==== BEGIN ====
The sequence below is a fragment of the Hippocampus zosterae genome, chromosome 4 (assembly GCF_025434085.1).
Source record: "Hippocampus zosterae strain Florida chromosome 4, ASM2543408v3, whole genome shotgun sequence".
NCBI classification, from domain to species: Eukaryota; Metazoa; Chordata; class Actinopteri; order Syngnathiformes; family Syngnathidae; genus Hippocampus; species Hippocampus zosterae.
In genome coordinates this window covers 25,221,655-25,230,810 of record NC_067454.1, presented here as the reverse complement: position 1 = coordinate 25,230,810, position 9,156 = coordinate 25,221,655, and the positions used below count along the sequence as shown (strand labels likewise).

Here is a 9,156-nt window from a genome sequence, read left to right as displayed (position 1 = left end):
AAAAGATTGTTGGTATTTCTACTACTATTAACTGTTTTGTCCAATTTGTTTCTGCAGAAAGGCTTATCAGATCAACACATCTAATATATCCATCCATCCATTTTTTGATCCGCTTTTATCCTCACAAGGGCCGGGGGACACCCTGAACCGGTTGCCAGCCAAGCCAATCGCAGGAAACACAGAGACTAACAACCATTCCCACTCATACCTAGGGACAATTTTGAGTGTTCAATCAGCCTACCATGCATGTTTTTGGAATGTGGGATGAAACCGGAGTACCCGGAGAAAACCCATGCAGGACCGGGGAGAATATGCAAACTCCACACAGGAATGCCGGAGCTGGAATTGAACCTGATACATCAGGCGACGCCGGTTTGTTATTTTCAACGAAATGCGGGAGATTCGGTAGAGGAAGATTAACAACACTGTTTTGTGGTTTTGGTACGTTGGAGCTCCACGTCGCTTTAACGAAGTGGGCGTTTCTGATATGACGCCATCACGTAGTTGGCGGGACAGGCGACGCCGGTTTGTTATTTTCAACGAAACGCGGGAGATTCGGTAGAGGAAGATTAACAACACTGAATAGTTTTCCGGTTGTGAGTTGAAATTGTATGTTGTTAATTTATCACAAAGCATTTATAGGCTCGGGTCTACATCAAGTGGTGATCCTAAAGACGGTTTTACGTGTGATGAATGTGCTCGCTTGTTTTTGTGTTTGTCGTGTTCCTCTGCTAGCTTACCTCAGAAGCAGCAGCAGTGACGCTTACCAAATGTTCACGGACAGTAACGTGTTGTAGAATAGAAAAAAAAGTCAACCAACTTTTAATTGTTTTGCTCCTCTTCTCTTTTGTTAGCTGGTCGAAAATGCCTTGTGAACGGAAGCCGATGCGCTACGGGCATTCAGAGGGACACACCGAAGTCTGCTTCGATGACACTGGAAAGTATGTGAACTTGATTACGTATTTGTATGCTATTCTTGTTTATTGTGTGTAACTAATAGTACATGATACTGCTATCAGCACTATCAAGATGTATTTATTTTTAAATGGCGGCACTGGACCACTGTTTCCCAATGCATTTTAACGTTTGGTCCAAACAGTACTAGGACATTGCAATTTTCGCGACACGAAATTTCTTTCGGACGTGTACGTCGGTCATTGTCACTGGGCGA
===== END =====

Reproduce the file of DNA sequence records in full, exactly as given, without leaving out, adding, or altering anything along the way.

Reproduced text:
The sequence below is a fragment of the Hippocampus zosterae genome, chromosome 4 (assembly GCF_025434085.1).
Source record: "Hippocampus zosterae strain Florida chromosome 4, ASM2543408v3, whole genome shotgun sequence".
NCBI classification, from domain to species: Eukaryota; Metazoa; Chordata; class Actinopteri; order Syngnathiformes; family Syngnathidae; genus Hippocampus; species Hippocampus zosterae.
In genome coordinates this window covers 25,221,655-25,230,810 of record NC_067454.1, presented here as the reverse complement: position 1 = coordinate 25,230,810, position 9,156 = coordinate 25,221,655, and the positions used below count along the sequence as shown (strand labels likewise).

Here is a 9,156-nt window from a genome sequence, read left to right as displayed (position 1 = left end):
AAAAGATTGTTGGTATTTCTACTACTATTAACTGTTTTGTCCAATTTGTTTCTGCAGAAAGGCTTATCAGATCAACACATCTAATATATCCATCCATCCATTTTTTGATCCGCTTTTATCCTCACAAGGGCCGGGGGACACCCTGAACCGGTTGCCAGCCAAGCCAATCGCAGGAAACACAGAGACTAACAACCATTCCCACTCATACCTAGGGACAATTTTGAGTGTTCAATCAGCCTACCATGCATGTTTTTGGAATGTGGGATGAAACCGGAGTACCCGGAGAAAACCCATGCAGGACCGGGGAGAATATGCAAACTCCACACAGGAATGCCGGAGCTGGAATTGAACCTGATACATCAGGCGACGCCGGTTTGTTATTTTCAACGAAATGCGGGAGATTCGGTAGAGGAAGATTAACAACACTGTTTTGTGGTTTTGGTACGTTGGAGCTCCACGTCGCTTTAACGAAGTGGGCGTTTCTGATATGACGCCATCACGTAGTTGGCGGGACAGGCGACGCCGGTTTGTTATTTTCAACGAAACGCGGGAGATTCGGTAGAGGAAGATTAACAACACTGAATAGTTTTCCGGTTGTGAGTTGAAATTGTATGTTGTTAATTTATCACAAAGCATTTATAGGCTCGGGTCTACATCAAGTGGTGATCCTAAAGACGGTTTTACGTGTGATGAATGTGCTCGCTTGTTTTTGTGTTTGTCGTGTTCCTCTGCTAGCTTACCTCAGAAGCAGCAGCAGTGACGCTTACCAAATGTTCACGGACAGTAACGTGTTGTAGAATAGAAAAAAAAGTCAACCAACTTTTAATTGTTTTGCTCCTCTTCTCTTTTGTTAGCTGGTCGAAAATGCCTTGTGAACGGAAGCCGATGCGCTACGGGCATTCAGAGGGACACACCGAAGTCTGCTTCGATGACACTGGAAAGTATGTGAACTTGATTACGTATTTGTATGCTATTCTTGTTTATTGTGTGTAACTAATAGTACATGATACTGCTATCAGCACTATCAAGATGTATTTATTTTTAAATGGCGGCACTGGACCACTGTTTCCCAATGCATTTTAACGTTTGGTCCAAACAGTACTAGGACATTGCAATTTTCGCGACACGAAATTTCTTTCGGACGTGTACGTCGGTCATTGTCACTGGGCGA